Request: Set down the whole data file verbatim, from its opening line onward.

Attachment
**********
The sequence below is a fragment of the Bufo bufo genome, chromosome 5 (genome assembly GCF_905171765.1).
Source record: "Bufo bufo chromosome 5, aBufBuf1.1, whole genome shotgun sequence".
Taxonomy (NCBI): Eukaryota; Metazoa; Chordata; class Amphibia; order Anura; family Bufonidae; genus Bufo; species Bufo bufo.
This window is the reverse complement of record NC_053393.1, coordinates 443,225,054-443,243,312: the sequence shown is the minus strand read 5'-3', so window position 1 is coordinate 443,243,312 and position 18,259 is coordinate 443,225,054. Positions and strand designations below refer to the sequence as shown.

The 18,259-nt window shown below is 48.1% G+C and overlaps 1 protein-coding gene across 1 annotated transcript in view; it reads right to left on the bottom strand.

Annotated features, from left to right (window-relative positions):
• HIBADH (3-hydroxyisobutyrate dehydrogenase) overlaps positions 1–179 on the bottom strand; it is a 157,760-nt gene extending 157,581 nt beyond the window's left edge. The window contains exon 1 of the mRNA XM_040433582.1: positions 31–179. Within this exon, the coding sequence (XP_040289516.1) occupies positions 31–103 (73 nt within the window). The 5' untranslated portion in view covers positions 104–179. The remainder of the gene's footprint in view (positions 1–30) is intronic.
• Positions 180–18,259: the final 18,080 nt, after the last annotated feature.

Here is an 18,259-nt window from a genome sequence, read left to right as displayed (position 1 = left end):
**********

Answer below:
The sequence below is a fragment of the Bufo bufo genome, chromosome 5 (genome assembly GCF_905171765.1).
Source record: "Bufo bufo chromosome 5, aBufBuf1.1, whole genome shotgun sequence".
Taxonomy (NCBI): Eukaryota; Metazoa; Chordata; class Amphibia; order Anura; family Bufonidae; genus Bufo; species Bufo bufo.
This window is the reverse complement of record NC_053393.1, coordinates 443,225,054-443,243,312: the sequence shown is the minus strand read 5'-3', so window position 1 is coordinate 443,243,312 and position 18,259 is coordinate 443,225,054. Positions and strand designations below refer to the sequence as shown.

The 18,259-nt window shown below is 48.1% G+C and overlaps 1 protein-coding gene across 1 annotated transcript in view; it reads right to left on the bottom strand.

Annotated features, from left to right (window-relative positions):
• HIBADH (3-hydroxyisobutyrate dehydrogenase) overlaps positions 1–179 on the bottom strand; it is a 157,760-nt gene extending 157,581 nt beyond the window's left edge. The window contains exon 1 of the mRNA XM_040433582.1: positions 31–179. Within this exon, the coding sequence (XP_040289516.1) occupies positions 31–103 (73 nt within the window). The 5' untranslated portion in view covers positions 104–179. The remainder of the gene's footprint in view (positions 1–30) is intronic.
• Positions 180–18,259: the final 18,080 nt, after the last annotated feature.

Here is an 18,259-nt window from a genome sequence, read left to right as displayed (position 1 = left end):